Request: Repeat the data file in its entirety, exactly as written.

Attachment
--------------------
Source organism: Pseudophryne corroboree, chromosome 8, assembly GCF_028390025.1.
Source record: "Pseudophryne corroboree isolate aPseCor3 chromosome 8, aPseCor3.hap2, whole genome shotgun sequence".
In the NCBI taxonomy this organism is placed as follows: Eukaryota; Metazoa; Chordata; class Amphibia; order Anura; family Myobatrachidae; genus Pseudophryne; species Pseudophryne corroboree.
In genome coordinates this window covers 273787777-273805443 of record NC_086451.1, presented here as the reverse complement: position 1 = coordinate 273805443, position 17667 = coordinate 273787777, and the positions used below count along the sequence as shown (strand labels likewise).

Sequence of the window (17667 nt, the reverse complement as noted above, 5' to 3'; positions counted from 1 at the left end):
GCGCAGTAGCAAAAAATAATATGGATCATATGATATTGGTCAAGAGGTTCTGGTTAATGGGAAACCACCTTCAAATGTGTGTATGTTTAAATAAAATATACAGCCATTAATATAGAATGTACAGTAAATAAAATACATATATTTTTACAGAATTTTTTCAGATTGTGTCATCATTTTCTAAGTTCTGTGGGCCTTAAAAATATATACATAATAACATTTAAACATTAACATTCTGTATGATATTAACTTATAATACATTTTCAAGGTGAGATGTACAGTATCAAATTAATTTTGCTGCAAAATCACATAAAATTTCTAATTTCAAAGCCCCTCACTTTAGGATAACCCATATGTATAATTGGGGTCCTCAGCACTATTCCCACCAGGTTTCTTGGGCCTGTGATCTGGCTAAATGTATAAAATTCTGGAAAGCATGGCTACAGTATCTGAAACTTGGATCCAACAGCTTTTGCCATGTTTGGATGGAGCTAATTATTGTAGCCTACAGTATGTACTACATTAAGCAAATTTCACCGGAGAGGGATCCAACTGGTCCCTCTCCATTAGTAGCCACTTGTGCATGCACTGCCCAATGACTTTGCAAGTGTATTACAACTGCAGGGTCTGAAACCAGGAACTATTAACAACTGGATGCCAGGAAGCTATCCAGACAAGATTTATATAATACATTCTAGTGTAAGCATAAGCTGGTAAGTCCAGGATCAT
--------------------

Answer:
Source organism: Pseudophryne corroboree, chromosome 8, assembly GCF_028390025.1.
Source record: "Pseudophryne corroboree isolate aPseCor3 chromosome 8, aPseCor3.hap2, whole genome shotgun sequence".
In the NCBI taxonomy this organism is placed as follows: Eukaryota; Metazoa; Chordata; class Amphibia; order Anura; family Myobatrachidae; genus Pseudophryne; species Pseudophryne corroboree.
In genome coordinates this window covers 273787777-273805443 of record NC_086451.1, presented here as the reverse complement: position 1 = coordinate 273805443, position 17667 = coordinate 273787777, and the positions used below count along the sequence as shown (strand labels likewise).

Sequence of the window (17667 nt, the reverse complement as noted above, 5' to 3'; positions counted from 1 at the left end):
GCGCAGTAGCAAAAAATAATATGGATCATATGATATTGGTCAAGAGGTTCTGGTTAATGGGAAACCACCTTCAAATGTGTGTATGTTTAAATAAAATATACAGCCATTAATATAGAATGTACAGTAAATAAAATACATATATTTTTACAGAATTTTTTCAGATTGTGTCATCATTTTCTAAGTTCTGTGGGCCTTAAAAATATATACATAATAACATTTAAACATTAACATTCTGTATGATATTAACTTATAATACATTTTCAAGGTGAGATGTACAGTATCAAATTAATTTTGCTGCAAAATCACATAAAATTTCTAATTTCAAAGCCCCTCACTTTAGGATAACCCATATGTATAATTGGGGTCCTCAGCACTATTCCCACCAGGTTTCTTGGGCCTGTGATCTGGCTAAATGTATAAAATTCTGGAAAGCATGGCTACAGTATCTGAAACTTGGATCCAACAGCTTTTGCCATGTTTGGATGGAGCTAATTATTGTAGCCTACAGTATGTACTACATTAAGCAAATTTCACCGGAGAGGGATCCAACTGGTCCCTCTCCATTAGTAGCCACTTGTGCATGCACTGCCCAATGACTTTGCAAGTGTATTACAACTGCAGGGTCTGAAACCAGGAACTATTAACAACTGGATGCCAGGAAGCTATCCAGACAAGATTTATATAATACATTCTAGTGTAAGCATAAGCTGGTAAGTCCAGGATCAT